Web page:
Stars of Science, the edutainment show produced by Qatar Foundation, regularly showcases inventions across multiple disciplines and sectors that help communities in the Arab world. Contestants throughout the history of the show developed inventions that focus on preserving the identity and culture of their respective communities.

Two contestants on the current season of Stars of Science Season 13 are focusing on advancing their communities and assisting in the preservation of Arabic culture.

Omani engineer Marwan Aljahwari aims to improve road safety in Arab communities with his Camel Black Box, designed to transmit Bluetooth signals and alert road users to the proximity of a stray animal. The box not only protects the life of commuters, but it also protects the most iconic creatures in the region – camels.

Marwan Aljahwari, Season 13 inventor of the Camel Black Box
Season 13 contestant Marwan Aljahwari (third, left) creator of the Camel Black Box

With the expansion of urban areas, camels are unpredictably wandering onto desert roads, and becoming an increasing cause of serious vehicle accidents. Aljahwari’s Camel Black Box will give drivers enough time to stop and prevent what may be a deadly accident.

Another contestant, Abderrahmane Khiat from Algeria, meanwhile, developed a diagnostic tool to make snakebite treatment more accessible to rural communities, as it prescribes rapid and adequate guidelines for treatment, avoiding exorbitant diagnostic costs.

Khiat has a PhD in Computer Science and is currently working as a post-doctoral researcher at the University of Berlin. He studied the arid terrain and rural environment of the Arab region. His invention is creative and practical and solves a problem in his home country as well as the region. Snakebite victims undergo extensive diagnosis, especially when the snake cannot be seen, or when the species is unknown.

Previous winners

Previous seasons of Stars of Science have also seen many innovations that aim to preserve Arab identity and culture and contribute to the development of local Arab communities.

Season 12 winner Eiman Al-Hamad (third place, Qatar) contributed to protecting the technological advancement of the Arabic language and identity by inventing the first-of-its-kind Arabic Conversation Fraud Detection programme. The programme detects phone fraud in Arabic, with voice and text recognition – a feature widely needed and often brushed aside for the Arabic language. The technology helps fill in a critical gap in privacy protection in the Arab region and preserve the Arabic language and identity.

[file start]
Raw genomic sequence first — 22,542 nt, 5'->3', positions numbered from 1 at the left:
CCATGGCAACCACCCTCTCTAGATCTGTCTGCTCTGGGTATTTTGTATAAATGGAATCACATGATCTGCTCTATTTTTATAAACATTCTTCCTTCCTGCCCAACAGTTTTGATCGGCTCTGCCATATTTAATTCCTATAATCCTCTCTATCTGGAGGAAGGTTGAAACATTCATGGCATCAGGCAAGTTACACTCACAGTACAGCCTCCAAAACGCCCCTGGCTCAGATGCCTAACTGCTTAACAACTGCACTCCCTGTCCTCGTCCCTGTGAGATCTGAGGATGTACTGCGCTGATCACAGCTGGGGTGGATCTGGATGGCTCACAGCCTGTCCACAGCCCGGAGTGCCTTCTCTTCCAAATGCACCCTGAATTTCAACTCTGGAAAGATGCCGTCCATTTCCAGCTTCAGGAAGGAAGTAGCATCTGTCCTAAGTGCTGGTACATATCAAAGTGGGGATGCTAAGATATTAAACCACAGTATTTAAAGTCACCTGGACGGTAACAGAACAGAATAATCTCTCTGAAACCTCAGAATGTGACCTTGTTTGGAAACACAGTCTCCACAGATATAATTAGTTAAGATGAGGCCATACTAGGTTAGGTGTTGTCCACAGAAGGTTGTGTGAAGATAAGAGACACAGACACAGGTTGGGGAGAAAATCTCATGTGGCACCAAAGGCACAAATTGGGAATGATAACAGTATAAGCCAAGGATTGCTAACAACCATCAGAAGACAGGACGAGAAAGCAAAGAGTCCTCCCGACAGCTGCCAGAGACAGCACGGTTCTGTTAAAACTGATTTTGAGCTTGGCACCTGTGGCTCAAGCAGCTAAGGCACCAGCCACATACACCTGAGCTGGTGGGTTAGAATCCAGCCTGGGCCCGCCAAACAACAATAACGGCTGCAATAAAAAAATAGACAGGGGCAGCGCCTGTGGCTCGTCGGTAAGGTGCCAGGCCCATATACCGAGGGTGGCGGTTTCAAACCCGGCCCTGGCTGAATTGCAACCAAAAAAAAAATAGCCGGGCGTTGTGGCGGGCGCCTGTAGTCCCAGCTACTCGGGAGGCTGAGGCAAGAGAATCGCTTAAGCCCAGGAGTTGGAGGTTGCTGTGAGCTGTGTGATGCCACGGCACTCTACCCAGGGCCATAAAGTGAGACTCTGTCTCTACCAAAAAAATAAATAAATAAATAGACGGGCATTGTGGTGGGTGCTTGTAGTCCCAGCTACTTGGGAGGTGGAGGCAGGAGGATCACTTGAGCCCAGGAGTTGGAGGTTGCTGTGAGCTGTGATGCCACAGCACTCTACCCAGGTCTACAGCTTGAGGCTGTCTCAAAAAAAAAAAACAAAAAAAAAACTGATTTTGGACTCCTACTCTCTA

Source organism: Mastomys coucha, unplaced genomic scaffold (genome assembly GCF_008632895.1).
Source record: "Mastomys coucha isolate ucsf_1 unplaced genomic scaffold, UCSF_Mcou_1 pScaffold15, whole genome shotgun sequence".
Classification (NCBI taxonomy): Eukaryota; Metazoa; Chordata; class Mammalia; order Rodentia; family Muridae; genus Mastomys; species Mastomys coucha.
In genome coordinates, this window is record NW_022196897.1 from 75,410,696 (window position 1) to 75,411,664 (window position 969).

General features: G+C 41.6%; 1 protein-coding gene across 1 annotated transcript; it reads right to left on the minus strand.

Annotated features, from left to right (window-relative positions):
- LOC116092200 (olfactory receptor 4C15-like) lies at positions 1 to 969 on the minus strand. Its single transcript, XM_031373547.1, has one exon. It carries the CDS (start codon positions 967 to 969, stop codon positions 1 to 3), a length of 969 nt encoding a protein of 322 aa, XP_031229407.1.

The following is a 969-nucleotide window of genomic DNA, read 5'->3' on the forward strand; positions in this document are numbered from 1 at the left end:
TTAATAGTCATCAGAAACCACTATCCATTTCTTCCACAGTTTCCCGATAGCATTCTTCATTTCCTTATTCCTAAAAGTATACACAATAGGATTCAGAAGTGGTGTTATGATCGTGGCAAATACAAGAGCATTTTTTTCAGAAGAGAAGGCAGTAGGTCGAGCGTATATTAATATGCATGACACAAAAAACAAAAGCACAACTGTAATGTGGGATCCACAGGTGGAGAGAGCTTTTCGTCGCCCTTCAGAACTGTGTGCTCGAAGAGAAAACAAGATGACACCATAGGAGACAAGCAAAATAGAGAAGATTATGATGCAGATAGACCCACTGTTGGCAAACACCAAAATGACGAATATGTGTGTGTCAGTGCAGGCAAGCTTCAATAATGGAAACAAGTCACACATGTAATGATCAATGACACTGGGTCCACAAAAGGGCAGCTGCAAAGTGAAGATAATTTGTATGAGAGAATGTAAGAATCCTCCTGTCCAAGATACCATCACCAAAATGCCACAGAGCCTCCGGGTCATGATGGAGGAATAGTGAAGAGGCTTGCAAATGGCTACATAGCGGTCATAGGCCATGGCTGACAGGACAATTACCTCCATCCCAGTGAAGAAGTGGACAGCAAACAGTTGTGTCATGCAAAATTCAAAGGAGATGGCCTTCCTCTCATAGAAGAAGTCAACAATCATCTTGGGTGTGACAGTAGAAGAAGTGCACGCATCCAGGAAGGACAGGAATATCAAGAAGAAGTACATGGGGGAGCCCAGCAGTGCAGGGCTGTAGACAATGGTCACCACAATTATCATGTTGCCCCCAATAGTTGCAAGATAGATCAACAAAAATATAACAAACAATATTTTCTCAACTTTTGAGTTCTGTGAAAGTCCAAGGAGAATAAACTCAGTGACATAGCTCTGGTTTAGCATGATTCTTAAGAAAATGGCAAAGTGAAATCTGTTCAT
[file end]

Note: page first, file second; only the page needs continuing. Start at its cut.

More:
Fourth place winner of Stars of Science Season 10 and inventor of the organic varnish Lubanium, Salim Al Kaabi.
Stars of Science Season 10 fourth place winner Salim Al Kaabi

Season 10 winner, Chemical Engineer and artist Salim Al Kaabi (fourth place, Oman), struggled with health issues due to contact with varnish – a chemical used to protect oil paintings from external factors. He invented a frankincense-based organic varnish called Lubanium, created from one of Oman’s most traditional materials, Luban – a scented gum resin mostly used as incense in the Gulf region. Al Kaabi developed spray and liquid varnish versions of Lubanium, as well as a soap cleaner for brushes, which were all recently launched in the market at Expo 2020 Dubai.

Stars of Science Season 13

Stars of Science Season 13 airs until 22 October online and on six channels in the region. Long-time juror Professor Fouad Mrad presides over a new crop of young innovators alongside new jury members Dr Buthaina Al Ansari and Stars of Science alumnus and Season 10 winner Dr Walid Albanna.

For a full broadcast guide to Stars of Science Season 13, visit Click here to apply to be on Stars of Science Season 14 and earn a chance to win the title of the Arab world’s top innovator.

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